A high-frequency trader has been arrested in London over his alleged role in the May 2010 “flash crash” that briefly wiped out nearly $1 trillion in market value, the first time authorities have blamed manipulation for the turbulence. The U.S. Justice Department said it had criminally charged Navinder Singh Sarao, 36, of London, with wire fraud, commodities fraud and manipulation. Sarao allegedly used an automated program to generate large sell orders that pushed down prices.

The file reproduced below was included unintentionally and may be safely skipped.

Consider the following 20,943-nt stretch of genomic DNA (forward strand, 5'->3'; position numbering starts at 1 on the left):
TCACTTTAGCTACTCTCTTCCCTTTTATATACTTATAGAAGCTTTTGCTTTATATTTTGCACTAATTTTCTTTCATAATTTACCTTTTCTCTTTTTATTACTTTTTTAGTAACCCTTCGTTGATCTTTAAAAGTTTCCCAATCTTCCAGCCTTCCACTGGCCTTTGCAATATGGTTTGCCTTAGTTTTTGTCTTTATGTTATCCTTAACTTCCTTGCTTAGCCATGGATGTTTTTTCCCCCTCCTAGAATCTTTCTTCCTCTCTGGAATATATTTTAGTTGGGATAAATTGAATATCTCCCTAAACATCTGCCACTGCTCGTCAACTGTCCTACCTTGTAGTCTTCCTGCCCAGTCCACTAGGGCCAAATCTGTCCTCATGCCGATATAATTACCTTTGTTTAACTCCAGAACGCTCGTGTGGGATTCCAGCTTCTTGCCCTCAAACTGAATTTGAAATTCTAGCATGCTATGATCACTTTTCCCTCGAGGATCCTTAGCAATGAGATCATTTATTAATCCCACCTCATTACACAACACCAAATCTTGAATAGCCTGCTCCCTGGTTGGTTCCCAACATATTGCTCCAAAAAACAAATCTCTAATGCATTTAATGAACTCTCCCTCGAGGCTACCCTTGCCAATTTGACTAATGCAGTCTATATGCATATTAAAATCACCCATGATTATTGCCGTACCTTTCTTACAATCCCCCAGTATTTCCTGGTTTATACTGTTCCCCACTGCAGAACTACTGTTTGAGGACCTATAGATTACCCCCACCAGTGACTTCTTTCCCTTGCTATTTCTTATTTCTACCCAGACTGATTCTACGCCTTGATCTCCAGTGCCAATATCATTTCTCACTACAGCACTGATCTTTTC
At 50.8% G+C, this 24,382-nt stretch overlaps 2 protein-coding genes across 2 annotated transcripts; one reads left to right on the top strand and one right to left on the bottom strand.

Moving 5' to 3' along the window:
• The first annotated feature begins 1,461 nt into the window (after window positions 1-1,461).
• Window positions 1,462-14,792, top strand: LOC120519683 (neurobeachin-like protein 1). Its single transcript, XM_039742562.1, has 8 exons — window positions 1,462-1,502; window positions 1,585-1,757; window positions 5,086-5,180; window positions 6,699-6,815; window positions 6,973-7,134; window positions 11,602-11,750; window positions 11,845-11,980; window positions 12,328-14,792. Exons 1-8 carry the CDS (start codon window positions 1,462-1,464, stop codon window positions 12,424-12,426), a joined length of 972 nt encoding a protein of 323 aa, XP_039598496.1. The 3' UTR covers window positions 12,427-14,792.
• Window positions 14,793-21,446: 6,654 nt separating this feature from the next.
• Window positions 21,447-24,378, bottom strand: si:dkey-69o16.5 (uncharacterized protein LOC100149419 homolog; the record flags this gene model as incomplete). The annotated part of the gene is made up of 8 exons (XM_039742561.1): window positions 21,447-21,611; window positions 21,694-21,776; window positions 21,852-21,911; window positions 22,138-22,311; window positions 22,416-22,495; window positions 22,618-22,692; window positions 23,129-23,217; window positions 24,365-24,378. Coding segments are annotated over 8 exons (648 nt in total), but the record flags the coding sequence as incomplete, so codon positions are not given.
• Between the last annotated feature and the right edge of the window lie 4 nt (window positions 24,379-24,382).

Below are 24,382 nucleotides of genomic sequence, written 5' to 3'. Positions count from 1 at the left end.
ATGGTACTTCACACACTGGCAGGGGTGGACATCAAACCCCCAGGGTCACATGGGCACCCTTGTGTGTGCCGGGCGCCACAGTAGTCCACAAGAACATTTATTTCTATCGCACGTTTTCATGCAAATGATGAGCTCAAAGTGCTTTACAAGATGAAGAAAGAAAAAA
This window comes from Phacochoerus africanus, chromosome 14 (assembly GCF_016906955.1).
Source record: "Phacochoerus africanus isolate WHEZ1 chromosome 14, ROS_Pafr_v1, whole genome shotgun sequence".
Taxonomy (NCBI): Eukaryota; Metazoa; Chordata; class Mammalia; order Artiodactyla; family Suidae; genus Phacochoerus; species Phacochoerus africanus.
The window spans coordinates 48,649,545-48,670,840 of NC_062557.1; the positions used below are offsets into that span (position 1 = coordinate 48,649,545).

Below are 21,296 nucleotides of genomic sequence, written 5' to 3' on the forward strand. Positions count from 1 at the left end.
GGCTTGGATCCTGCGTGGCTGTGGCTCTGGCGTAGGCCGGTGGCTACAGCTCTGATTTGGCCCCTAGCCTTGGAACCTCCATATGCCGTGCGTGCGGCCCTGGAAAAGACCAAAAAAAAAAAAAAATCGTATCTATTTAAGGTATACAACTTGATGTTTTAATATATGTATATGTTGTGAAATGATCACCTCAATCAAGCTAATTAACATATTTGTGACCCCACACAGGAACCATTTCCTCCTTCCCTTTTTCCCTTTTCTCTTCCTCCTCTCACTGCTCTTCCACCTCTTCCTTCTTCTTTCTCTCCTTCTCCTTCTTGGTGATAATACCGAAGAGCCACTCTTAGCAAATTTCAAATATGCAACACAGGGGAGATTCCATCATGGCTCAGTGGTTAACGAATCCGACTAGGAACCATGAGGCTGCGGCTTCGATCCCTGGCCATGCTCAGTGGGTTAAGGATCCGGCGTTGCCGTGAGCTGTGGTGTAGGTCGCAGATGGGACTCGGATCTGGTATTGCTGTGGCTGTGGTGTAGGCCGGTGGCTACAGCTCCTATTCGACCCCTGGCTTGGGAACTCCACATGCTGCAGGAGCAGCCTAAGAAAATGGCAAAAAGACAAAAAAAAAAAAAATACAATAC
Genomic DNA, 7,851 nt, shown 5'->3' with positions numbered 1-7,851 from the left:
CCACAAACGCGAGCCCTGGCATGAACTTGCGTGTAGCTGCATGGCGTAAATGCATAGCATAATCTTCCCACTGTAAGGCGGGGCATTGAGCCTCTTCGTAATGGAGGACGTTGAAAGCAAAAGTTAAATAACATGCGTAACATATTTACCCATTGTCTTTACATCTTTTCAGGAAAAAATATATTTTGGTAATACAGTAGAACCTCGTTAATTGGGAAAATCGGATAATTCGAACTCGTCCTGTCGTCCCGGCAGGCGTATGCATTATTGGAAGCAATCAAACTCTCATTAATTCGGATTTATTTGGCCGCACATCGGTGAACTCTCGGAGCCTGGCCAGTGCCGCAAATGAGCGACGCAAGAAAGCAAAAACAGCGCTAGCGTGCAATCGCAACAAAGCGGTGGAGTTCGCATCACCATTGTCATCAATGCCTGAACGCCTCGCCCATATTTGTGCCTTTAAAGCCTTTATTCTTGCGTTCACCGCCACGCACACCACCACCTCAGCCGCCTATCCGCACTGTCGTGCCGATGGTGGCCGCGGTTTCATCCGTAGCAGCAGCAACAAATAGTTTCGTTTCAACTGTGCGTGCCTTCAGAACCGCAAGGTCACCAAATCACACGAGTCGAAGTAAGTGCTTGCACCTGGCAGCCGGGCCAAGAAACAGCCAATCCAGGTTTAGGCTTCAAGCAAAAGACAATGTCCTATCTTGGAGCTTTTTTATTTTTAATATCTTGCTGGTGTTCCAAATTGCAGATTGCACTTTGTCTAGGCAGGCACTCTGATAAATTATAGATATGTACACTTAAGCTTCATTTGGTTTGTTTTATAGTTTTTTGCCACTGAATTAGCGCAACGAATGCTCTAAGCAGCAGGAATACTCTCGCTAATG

His conduct was at least significantly responsible for the order imbalance that in turn was one of the conditions that led to the flash crash.
Aitan Goelman, head of enforcement at the Commodity Futures Trading Commission
The case was set in motion by a whistleblower who provided the Commodity Futures Trading Commission with analysis on the trades, said Shayne Stevenson, a lawyer who represented the whistleblower. Prosecutors said the Chicago Mercantile Exchange’s self-regulatory staffers caught wind of some of Sarao’s suspicious trades as early as 2009. He reaped some $40 million between 2010 and 2014 trading the futures contracts known as “E-minis,” according to the DOJ complaint.